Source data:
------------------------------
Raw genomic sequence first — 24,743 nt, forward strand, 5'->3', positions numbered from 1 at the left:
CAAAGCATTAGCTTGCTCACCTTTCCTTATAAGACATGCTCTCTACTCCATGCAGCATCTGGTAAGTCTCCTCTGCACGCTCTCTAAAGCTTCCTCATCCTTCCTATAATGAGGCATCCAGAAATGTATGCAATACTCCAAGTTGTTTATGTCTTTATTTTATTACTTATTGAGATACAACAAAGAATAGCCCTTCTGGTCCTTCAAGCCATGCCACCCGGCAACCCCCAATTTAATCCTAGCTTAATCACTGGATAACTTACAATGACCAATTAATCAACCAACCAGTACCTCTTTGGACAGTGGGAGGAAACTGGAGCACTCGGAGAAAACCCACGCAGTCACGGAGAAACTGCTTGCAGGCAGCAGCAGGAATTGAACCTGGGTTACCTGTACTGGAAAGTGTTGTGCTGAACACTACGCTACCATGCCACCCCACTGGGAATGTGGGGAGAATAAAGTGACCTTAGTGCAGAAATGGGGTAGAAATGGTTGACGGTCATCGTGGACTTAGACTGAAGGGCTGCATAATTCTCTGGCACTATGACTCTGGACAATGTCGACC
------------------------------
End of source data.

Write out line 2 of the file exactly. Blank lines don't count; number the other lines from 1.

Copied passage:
CAAAGCATTAGCTTGCTCACCTTTCCTTATAAGACATGCTCTCTACTCCATGCAGCATCTGGTAAGTCTCCTCTGCACGCTCTCTAAAGCTTCCTCATCCTTCCTATAATGAGGCATCCAGAAATGTATGCAATACTCCAAGTTGTTTATGTCTTTATTTTATTACTTATTGAGATACAACAAAGAATAGCCCTTCTGGTCCTTCAAGCCATGCCACCCGGCAACCCCCAATTTAATCCTAGCTTAATCACTGGATAACTTACAATGACCAATTAATCAACCAACCAGTACCTCTTTGGACAGTGGGAGGAAACTGGAGCACTCGGAGAAAACCCACGCAGTCACGGAGAAACTGCTTGCAGGCAGCAGCAGGAATTGAACCTGGGTTACCTGTACTGGAAAGTGTTGTGCTGAACACTACGCTACCATGCCACCCCACTGGGAATGTGGGGAGAATAAAGTGACCTTAGTGCAGAAATGGGGTAGAAATGGTTGACGGTCATCGTGGACTTAGACTGAAGGGCTGCATAATTCTCTGGCACTATGACTCTGGACAATGTCGACC